True worship is confessing and repenting of sins. While introducing the Messiah to Israel, John the Immerser called for confession and repentance, and the people who were earnest about being right with God believed John.

True worship is manifest in obedience to the Lord in all that He commands and expects of us. It is to honor His desire and will in spite of our own. True worship says, “Not my will, but Yours be done.” Wasn’t Jesus offering up praise to God when denying Himself and submitting to the Father’s will?

True worship is to seek God for what He wants and not for what we want.

True worship means to forsake all, deny self, take up the cross, and follow the Lord Jesus Christ. It is to know Him and to delight in doing His will.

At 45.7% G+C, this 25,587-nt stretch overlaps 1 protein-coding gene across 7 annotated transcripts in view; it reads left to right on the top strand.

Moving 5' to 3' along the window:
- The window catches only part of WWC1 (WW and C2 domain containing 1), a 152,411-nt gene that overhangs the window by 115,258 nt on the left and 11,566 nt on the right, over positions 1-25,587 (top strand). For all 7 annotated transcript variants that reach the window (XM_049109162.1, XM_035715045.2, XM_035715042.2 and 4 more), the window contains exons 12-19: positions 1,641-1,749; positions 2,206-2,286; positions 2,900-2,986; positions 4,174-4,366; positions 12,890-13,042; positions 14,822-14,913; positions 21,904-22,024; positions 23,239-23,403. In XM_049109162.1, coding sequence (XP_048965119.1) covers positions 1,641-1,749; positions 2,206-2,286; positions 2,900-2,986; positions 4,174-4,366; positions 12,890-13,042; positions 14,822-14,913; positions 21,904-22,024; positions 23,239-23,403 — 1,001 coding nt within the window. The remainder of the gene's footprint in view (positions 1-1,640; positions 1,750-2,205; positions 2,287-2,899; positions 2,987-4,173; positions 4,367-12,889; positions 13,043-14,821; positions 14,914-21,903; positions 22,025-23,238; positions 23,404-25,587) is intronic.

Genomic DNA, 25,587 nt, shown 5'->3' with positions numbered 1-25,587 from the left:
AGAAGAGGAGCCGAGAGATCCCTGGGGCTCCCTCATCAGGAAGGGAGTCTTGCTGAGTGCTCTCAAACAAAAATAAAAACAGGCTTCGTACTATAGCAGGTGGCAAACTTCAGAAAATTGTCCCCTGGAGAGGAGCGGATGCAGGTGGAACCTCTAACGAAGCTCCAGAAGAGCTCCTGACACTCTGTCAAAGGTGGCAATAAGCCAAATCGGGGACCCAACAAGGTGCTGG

True worship never puts the worshipper first in any way at any time. True worship is to seek God for what He wants and not for what we want. “What would you have me do, Lord?” was the first thing Saul of Tarsus asked of Jesus when suddenly stopped on the road to Damascus. He wasn’t asking for himself, but was, in godly fear, looking to honor God.

Prayers by many are far and away selfish prayers. “Lord, give me this, bless me in that, save me from this, and protect me in that.” One may be asking for good and needful things, but the essence of such prayer is about getting, with little, if any, concern for God’s desires and interests. This is not true worship. (Not that the publican’s prayer was invalid; he was asking out of a recognition of his intrinsic utter unworthiness before God – a very good state to be in for anyone.)